Bloggers are going wild, reading all kinds of things into Ms. Nomani's excellent opinion piece. Some believe the Random House assertion that several people warned of potential terrorist attack. If so, that's news to me. The only one I was told about was Ms. Spellberg.
Ironically, I've been castigated in some of these blogs by writers who haven't read the book and who mis-read the editorial piece. Being called an "Islamopanderer" is the most ironic. All I did was try to portray A'isha, Muhammad's child bride (believed by most historians to have married Muhammad at age nine and consummated the marriage at age 11) in the context of her times. If I'd pandered, wouldn't my book now be coming out? I guess I'm damned if I do, damned if I don't..
As we all know, when Dan Brown published a novel filled with glaring errors, laughable claims, and outrageous (and offensive) stupidities, he had to go into hiding in the wilds of Siberia for over a year, then get a sex change, gain 60 pounds, wear wigs, and move every other day from hotel to motel to camp ground. Uh, no, he actually sold 60 millions copies, became wildly wealthy, and carried on just like normal, his only fear likely being that he might get buried beneath a pile of crazed fans if he walked out in public. Perhaps Jones' novel is a bit "racy." (Can it be any worse than a "Victoria's Secret" commercial?) It sounds like she took care to actually research her subject and be as accurate as possible with it.
But if the book truly is insulting or offensive, why not respond with a measured, cogent, seriously researched reply? Oh, that's right: it's much easier to threaten the publisher and be a crazed bully, knowing that some Americans seem very anxious to roll over and play possum in the face of such fanaticism. (Jones states, in the comments section of her defunct blog, that the novel is being published in some European countries, including Spain, Italy, and Hungary. Go figure.)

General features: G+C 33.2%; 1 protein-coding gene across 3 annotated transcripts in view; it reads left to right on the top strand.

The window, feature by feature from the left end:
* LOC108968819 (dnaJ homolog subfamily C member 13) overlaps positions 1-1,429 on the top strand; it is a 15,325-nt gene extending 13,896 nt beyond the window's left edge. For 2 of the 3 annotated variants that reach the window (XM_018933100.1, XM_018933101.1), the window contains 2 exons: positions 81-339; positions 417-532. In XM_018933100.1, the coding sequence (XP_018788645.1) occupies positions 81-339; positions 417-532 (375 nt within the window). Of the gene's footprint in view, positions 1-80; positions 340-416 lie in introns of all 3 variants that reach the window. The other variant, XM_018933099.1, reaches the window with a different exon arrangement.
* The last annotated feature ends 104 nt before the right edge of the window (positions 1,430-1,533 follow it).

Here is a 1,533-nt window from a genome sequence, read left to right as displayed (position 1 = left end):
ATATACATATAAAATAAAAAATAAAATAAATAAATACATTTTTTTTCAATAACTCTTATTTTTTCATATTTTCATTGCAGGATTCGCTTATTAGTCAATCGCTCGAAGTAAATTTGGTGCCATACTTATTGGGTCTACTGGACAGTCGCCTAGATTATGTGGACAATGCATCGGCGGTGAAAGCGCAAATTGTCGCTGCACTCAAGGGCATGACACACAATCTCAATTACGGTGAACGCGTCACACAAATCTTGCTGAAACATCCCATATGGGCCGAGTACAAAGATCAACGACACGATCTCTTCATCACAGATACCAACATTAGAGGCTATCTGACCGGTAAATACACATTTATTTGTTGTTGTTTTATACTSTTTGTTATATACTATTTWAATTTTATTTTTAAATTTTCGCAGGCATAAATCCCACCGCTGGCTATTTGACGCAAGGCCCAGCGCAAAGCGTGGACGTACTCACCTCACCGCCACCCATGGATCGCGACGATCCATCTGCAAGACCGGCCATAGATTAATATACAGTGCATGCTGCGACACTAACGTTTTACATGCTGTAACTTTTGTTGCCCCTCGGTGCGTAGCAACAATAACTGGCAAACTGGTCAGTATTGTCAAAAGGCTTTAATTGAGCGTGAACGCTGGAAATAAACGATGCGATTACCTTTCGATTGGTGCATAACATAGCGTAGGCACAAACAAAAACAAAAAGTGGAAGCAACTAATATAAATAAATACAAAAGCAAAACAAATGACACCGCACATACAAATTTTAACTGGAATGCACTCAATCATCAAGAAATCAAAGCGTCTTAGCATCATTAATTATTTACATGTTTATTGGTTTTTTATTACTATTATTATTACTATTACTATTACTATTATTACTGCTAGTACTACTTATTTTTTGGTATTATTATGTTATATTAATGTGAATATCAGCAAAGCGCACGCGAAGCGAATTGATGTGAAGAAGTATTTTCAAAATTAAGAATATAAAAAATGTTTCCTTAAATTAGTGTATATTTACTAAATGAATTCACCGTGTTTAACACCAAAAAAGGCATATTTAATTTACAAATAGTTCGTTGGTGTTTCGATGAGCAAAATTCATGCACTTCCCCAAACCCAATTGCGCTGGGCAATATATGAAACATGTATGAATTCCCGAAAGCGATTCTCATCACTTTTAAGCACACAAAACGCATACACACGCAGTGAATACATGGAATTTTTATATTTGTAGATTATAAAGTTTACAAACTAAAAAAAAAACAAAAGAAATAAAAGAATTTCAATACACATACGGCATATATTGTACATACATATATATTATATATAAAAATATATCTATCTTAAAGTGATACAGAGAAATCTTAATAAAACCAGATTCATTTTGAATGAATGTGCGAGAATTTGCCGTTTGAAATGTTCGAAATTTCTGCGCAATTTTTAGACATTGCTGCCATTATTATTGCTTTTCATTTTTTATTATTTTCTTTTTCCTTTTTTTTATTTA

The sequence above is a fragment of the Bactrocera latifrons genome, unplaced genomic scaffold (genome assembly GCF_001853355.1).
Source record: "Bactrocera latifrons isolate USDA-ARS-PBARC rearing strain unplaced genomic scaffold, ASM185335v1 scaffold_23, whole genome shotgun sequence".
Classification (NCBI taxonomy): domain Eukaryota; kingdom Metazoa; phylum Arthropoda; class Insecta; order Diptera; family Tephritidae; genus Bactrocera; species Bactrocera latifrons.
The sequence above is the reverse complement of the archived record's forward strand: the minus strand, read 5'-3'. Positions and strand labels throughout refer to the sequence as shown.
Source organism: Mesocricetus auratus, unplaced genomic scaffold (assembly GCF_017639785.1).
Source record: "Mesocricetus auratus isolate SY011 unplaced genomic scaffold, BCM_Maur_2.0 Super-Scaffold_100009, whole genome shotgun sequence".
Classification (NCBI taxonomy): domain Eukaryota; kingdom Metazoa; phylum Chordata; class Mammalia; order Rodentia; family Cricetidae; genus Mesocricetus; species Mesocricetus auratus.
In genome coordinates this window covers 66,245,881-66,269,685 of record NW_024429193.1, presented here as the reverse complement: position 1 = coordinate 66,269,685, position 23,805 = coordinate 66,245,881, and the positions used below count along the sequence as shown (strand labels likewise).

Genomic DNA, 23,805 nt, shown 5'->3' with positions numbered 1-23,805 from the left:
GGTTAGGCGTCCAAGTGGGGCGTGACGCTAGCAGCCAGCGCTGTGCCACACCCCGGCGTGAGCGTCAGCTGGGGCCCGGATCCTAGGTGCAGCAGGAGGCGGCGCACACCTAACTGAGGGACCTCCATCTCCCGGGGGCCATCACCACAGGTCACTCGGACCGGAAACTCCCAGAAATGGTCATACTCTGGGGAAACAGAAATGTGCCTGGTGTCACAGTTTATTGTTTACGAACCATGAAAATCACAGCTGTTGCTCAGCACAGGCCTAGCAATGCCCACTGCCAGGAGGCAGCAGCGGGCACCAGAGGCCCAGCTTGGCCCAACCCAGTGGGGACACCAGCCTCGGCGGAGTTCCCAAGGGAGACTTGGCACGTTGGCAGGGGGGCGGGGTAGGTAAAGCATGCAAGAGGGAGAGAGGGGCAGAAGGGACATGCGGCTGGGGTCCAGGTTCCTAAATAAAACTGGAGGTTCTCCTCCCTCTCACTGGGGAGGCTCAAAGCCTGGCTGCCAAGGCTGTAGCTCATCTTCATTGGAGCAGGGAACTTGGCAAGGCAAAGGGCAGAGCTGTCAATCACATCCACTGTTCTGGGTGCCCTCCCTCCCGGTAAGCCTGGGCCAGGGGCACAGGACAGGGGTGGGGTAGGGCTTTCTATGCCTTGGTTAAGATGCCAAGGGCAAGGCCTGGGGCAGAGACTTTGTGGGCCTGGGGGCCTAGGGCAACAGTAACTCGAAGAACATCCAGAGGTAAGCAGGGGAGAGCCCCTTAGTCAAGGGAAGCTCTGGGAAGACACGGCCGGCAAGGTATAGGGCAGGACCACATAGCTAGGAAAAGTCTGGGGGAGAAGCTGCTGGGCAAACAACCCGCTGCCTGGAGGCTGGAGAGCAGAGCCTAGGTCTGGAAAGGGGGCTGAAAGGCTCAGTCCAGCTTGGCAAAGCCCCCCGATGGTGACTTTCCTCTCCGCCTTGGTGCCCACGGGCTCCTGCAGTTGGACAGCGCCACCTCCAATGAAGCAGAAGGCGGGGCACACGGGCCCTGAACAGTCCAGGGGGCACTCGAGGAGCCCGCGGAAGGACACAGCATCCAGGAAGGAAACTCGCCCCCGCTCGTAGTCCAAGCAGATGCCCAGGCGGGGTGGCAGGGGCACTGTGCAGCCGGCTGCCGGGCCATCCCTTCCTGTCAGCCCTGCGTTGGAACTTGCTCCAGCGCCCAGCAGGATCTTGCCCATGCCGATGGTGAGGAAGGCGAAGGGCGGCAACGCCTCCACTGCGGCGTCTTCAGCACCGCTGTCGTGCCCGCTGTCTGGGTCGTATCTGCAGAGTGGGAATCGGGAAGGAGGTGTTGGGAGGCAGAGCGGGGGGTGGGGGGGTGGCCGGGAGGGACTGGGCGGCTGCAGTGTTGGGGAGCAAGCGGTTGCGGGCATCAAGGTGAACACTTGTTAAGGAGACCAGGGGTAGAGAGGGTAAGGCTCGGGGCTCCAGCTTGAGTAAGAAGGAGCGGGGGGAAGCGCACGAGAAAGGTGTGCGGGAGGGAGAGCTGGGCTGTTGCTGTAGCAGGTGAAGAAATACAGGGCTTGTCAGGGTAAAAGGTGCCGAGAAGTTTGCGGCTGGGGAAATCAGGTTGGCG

Let's be frank about it: this is religious fanaticism in the worst sense. Criticizing The Da Vinci Code and urging people to boycott the movie were often portrayed as acts of fanaticism and hatred, but they weren't. They were the actions of civilized people who never gave a thought to threatening to kill Dan Brown or blow up his publisher's offices. A free and democratic society requires an openness to criticism, even an openness to taunting and ridicule. If you can't handle it, go somewhere else.
As the Writers News Weekly piece asks: "Dan Brown's controversial book, 'The Da Vinci Code' suggested that Jesus married and had children with Mary Magdalene. The book was found offensive by some Christians, however it was not censored or banned; in fact, it was made into a box office smash movie starring Tom Hanks. Is it a double standard? Are books questioning the Muslim faith off-limits, but Christian books criticizing the church acceptable?"
Well, yes, of course. The double standard is as obvious as the smog in Beijing. That double standard, I fear, is going to continue to spiral out of control unless and until publishers, authors, and readers push back. Not with death threats, of course, but with printing presses and wallets, one "bodice-ripper" at a time, if necessary. And then, once is published, we can debate the literary and moral qualities of the book, as civilized, free people should.